Six years younger than Farina, Italian race car driver Piero Dusio was the founder of Cisitalia, an Italian sports and racing car brand. Dusio's company teamed up with Pinin Farina to create the famed Cisitalia 202. It all started with a chassis the company provided to Farina to handcraft an aluminum body onto. The coupe model established Farina's reputation as a master of the industry and his company as one of the finest in the world. Just 107 Cisitalia 202s were sold.

In 1951, the Museum of Modern Art in New York City displayed the Cisitalia 202 as part of its exhibit "Eight Automobiles" declaring it one of best ever designed.

The firm forged working relationships some of the world's greatest automakers over the last century - Alfa Romeo, Fiat, Lancia, Nash, Peugeot, and Rolls-Royce – but it was its relationship with Ferrari that would most stand the test of time.

Farina's first foray with Ferrari was in 1952. It would become a historic partnership for both entities resulting in some of the most beautiful cars ever crafted with over 200 Ferraris designed by the bespoke coach builder over the ensuing decades.

Enzo Ferrari Pinin Farina Italian race car driver and businessman Enzo Ferrari (1898 - 1988, right) meets automobile designer Battista 'Pinin' Farina (1893 - 1966, centre) in Maranello, northern Italy, circa 1958. They are there to hold an informal discussion on a new approach to the automobile industry. Photo by Keystone/Hulton Archive/Getty Images

Farina's artisan company was growing by leaps and bounds as it found success with Alfa Romeo, Lancia, Fiat, and Maserati models throughout the '50s. The company moved its headquarters to Grugliasco, Italy in 1958.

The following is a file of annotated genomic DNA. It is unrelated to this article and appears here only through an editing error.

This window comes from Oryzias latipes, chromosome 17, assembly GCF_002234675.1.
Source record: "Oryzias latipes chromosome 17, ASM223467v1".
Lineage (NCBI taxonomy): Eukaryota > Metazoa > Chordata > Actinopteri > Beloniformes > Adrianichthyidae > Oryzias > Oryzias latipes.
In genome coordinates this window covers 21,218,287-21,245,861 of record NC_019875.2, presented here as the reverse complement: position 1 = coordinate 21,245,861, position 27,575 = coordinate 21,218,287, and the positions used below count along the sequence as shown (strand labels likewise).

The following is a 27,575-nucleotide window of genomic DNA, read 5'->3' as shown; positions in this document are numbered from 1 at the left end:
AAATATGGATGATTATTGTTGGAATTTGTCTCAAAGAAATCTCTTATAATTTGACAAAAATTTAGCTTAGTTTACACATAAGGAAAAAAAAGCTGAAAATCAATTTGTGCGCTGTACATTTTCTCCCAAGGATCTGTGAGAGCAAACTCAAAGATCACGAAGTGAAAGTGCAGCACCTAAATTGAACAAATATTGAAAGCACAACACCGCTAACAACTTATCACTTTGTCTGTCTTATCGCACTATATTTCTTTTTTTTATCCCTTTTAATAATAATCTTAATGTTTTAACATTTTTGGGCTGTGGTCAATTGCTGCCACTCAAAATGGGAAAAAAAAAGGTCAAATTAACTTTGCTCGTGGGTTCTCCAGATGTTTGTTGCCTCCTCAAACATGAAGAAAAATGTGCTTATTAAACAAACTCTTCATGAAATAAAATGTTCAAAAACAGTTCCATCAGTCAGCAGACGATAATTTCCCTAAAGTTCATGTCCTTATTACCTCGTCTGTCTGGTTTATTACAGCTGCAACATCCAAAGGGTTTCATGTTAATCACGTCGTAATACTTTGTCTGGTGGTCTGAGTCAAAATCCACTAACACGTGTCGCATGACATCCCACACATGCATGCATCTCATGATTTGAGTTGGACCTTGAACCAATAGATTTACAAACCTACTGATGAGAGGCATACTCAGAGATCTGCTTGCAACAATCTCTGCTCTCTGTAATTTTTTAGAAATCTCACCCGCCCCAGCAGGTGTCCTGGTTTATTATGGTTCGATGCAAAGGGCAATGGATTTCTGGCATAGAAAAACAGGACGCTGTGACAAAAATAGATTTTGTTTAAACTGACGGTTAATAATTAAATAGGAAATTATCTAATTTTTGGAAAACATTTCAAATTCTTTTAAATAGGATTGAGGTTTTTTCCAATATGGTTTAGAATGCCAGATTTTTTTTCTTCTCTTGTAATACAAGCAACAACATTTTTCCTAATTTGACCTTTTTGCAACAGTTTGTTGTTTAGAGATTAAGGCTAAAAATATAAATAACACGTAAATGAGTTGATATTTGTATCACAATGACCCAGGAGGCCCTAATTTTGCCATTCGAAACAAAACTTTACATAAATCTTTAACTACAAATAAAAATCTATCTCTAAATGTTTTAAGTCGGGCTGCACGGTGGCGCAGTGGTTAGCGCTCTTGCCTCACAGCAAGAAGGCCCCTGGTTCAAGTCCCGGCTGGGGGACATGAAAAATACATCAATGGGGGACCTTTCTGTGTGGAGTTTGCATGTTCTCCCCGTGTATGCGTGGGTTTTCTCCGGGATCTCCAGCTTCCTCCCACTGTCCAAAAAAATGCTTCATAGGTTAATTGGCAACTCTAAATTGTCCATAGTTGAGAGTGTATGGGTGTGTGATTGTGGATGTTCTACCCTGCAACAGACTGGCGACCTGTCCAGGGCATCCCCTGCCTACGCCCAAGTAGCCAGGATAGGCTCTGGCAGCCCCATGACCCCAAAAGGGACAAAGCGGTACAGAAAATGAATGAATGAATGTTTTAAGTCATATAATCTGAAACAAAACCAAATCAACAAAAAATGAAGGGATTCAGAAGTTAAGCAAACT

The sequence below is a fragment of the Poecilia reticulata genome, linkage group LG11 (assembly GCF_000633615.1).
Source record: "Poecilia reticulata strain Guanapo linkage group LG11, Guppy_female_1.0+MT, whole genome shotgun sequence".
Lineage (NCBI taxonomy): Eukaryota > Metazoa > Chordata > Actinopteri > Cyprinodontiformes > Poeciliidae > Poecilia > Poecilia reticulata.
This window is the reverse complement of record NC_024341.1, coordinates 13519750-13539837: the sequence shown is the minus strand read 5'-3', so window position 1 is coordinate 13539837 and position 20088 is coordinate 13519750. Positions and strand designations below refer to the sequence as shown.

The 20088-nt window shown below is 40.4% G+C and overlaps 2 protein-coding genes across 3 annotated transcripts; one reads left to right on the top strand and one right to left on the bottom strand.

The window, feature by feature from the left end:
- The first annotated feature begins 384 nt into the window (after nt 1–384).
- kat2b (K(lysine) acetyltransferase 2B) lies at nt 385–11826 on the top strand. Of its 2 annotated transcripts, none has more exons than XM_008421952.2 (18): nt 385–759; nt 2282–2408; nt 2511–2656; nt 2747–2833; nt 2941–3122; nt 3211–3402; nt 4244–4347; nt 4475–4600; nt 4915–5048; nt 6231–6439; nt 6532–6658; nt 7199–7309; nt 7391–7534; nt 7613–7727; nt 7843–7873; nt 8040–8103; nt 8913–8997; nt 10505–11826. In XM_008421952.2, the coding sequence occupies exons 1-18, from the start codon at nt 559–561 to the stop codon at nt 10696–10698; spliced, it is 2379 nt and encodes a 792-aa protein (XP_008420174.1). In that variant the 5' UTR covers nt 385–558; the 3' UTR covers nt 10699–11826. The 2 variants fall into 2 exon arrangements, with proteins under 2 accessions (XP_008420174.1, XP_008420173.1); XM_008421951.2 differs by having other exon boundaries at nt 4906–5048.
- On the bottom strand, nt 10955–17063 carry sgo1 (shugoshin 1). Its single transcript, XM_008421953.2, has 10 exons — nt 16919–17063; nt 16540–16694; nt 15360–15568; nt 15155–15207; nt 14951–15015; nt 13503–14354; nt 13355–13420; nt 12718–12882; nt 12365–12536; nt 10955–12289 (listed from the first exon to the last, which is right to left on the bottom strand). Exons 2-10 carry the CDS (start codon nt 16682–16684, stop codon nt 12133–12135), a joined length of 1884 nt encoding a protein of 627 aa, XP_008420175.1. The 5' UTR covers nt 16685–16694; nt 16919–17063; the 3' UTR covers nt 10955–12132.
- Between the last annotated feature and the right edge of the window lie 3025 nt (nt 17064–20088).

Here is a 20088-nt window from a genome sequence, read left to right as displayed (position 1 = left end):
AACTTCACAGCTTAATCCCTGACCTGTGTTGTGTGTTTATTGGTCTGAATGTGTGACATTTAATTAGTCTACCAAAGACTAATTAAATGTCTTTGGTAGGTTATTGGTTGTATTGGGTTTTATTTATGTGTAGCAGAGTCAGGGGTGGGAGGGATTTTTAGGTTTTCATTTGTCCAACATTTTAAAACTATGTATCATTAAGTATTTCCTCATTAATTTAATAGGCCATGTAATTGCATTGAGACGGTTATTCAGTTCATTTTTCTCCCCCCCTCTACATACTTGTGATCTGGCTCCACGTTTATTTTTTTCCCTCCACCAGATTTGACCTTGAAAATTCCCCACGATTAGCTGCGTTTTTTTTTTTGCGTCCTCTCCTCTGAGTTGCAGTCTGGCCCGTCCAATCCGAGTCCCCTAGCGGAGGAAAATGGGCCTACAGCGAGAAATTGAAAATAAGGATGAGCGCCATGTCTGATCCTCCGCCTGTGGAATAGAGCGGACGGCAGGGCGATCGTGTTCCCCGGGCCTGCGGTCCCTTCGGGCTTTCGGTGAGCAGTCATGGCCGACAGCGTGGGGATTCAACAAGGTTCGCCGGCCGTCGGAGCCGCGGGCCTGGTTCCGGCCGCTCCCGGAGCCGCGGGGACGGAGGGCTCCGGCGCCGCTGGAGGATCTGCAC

Pinin Farina's design for the Giulietta Spider was accepted by Alfa Romeo and because the first vehicle large scale production vehicle the humble Italian company ever produced, with over 4,000 made in 1959.

Farina officially changed his name to "Battista Pininfarina" in 1961 and relinquished control of his company to Sergio and his son-in-law, Renzo Carli.

Pinifarina continued to take an active role in the operations of the company. His last design was the Alfa Romeo 1600 Duetto, which came to market as the Alfa Romeo Spider 1600.

Pinifarina died in 1966, shortly after the Duetto was unveiled.

The company that bears his name recently paid homage to their founder with the debut of the Pininfarina Batista 1,900-horsepower all-electric super luxury sports car. To celebrate the company's 90th anniversary, this year they revealed a €2.6 million version of the model called the Pininfarina Battista Anniversario.

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The Ferrari 812 Competizione comes in two varieties.

Photo courtesy of Ferrari

A new variant of the Ferrari 812 Superfast has been revealed. The Ferrari 812 Competizione models are a limited edition series of vehicles in two variants, coupe and targa, known as the Ferrari 812 Competizione and the Ferrari 812 Competizione A.

Both models sport a naturally-aspirated 6.5-liter V12 engine that achieves 818 horsepower. The power plant is, on the surface, the same that is in the Ferrari 812 Superfast but engineers have tinkered with the fresh version to optimize fluid dynamics of the intake system and combustion, reducing internal friction.

Ferrari has paired the engine with a seven-speed dual-clutch gearbox that the automaker says delivers a new type of shifting feeling. The setup retains the same gear ratios as the 812 Superfast but has more rpm range. The engine can rev to 9,500 rpm and a progressive growling comes spewing out of the car's exhaust system, which comes complete with a gasoline particulate filter that ensures the car meets modern emissions standards.

Ferrari 812 Competizione & Ferrari 812 Competizione A

Photo courtesy of Ferrari

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A single front air intake works to keep things cool up front marking the first time such an adaptation has occurred on a V12-powered Ferrari. The cooling circuit has also been improved making it 10 percent more efficient and the oil tank has been redesigned to allow for extra flow.